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Blue-Light-Activated Histidine Kinases: Two-Component Sensors in Bacteria

Swartz, Trevor E., Tseng, Tong-Seung, Frederickson, Marcus A., Paris, Gastón, Comerci, Diego J., Rajashekara, Gireesh, Kim, Jung-Gun, Mudgett, Mary Beth, Splitter, Gary A., Ugalde, Rodolfo A., Goldbaum, Fernando A., Briggs, Winslow R., Bogomolni, Roberto A.
Science 2007 v.317 no.5841 pp. 1090-1093
Brucella melitensis biovar Abortus, Erythrobacter litoralis, Pseudomonas syringae, algae, bacteria, blue light, chemotaxis, gene expression, histidine kinase, macrophages, mutants, photochemistry, photoreceptors, phototaxis, prokaryotic cells, receptors, virulence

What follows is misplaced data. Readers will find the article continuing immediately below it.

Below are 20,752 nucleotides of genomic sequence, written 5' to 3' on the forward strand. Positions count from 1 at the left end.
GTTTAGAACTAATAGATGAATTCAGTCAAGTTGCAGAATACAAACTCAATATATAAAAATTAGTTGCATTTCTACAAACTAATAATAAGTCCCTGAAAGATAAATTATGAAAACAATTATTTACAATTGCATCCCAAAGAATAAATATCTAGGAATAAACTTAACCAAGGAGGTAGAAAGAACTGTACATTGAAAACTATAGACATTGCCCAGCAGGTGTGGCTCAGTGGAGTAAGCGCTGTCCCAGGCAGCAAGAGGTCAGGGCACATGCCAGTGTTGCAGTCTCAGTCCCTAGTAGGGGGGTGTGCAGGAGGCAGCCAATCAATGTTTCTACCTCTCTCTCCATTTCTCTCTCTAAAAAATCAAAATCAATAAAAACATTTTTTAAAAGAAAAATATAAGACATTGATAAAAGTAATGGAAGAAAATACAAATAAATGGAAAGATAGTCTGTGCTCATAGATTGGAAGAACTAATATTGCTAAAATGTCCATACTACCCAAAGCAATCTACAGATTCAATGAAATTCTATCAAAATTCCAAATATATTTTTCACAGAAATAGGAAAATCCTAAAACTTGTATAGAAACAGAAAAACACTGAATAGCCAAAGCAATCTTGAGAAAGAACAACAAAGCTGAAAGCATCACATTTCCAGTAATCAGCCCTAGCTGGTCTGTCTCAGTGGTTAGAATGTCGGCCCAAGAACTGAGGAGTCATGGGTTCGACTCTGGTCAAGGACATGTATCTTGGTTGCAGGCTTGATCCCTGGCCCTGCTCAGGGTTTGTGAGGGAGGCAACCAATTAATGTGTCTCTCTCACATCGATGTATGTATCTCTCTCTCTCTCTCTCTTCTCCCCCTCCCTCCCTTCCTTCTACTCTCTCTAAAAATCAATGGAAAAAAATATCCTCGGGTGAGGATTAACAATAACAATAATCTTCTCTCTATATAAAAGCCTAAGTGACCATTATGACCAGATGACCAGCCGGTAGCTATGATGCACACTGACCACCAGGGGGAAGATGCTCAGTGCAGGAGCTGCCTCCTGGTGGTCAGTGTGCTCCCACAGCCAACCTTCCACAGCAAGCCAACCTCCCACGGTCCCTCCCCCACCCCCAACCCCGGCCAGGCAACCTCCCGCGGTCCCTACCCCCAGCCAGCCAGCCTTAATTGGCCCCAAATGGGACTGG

Histidine kinases, used for environmental sensing by bacterial two-component systems, are involved in regulation of bacterial gene expression, chemotaxis, phototaxis, and virulence. Flavin-containing domains function as light-sensory modules in plant and algal phototropins and in fungal blue-light receptors. We have discovered that the prokaryotes Brucella melitensis, Brucella abortus, Erythrobacter litoralis, and Pseudomonas syringae contain light-activated histidine kinases that bind a flavin chromophore and undergo photochemistry indicative of cysteinyl-flavin adduct formation. Infection of macrophages by B. abortus was stimulated by light in the wild type but was limited in photochemically inactive and null mutants, indicating that the flavin-containing histidine kinase functions as a photoreceptor regulating B. abortus virulence.